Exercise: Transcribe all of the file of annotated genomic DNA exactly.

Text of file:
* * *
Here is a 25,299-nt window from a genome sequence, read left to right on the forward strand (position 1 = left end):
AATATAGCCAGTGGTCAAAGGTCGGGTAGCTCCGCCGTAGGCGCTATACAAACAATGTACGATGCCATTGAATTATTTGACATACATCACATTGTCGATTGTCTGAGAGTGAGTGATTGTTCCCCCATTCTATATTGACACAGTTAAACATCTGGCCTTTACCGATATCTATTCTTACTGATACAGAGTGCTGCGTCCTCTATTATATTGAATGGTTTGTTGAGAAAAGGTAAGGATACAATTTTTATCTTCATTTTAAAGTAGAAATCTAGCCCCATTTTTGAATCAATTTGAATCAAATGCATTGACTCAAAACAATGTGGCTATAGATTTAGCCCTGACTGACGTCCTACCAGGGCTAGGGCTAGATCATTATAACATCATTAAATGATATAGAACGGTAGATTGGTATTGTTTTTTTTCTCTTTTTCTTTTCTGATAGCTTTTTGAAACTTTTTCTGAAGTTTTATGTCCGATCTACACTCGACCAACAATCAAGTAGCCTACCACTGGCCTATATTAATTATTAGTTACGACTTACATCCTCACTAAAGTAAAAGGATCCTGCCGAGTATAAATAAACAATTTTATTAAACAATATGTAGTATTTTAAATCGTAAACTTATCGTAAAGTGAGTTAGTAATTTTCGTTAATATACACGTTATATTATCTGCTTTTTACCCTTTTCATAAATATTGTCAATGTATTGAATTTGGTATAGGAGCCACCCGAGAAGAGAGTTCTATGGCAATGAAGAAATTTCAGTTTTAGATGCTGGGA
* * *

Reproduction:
Here is a 25,299-nt window from a genome sequence, read left to right on the forward strand (position 1 = left end):
AATATAGCCAGTGGTCAAAGGTCGGGTAGCTCCGCCGTAGGCGCTATACAAACAATGTACGATGCCATTGAATTATTTGACATACATCACATTGTCGATTGTCTGAGAGTGAGTGATTGTTCCCCCATTCTATATTGACACAGTTAAACATCTGGCCTTTACCGATATCTATTCTTACTGATACAGAGTGCTGCGTCCTCTATTATATTGAATGGTTTGTTGAGAAAAGGTAAGGATACAATTTTTATCTTCATTTTAAAGTAGAAATCTAGCCCCATTTTTGAATCAATTTGAATCAAATGCATTGACTCAAAACAATGTGGCTATAGATTTAGCCCTGACTGACGTCCTACCAGGGCTAGGGCTAGATCATTATAACATCATTAAATGATATAGAACGGTAGATTGGTATTGTTTTTTTTCTCTTTTTCTTTTCTGATAGCTTTTTGAAACTTTTTCTGAAGTTTTATGTCCGATCTACACTCGACCAACAATCAAGTAGCCTACCACTGGCCTATATTAATTATTAGTTACGACTTACATCCTCACTAAAGTAAAAGGATCCTGCCGAGTATAAATAAACAATTTTATTAAACAATATGTAGTATTTTAAATCGTAAACTTATCGTAAAGTGAGTTAGTAATTTTCGTTAATATACACGTTATATTATCTGCTTTTTACCCTTTTCATAAATATTGTCAATGTATTGAATTTGGTATAGGAGCCACCCGAGAAGAGAGTTCTATGGCAATGAAGAAATTTCAGTTTTAGATGCTGGGA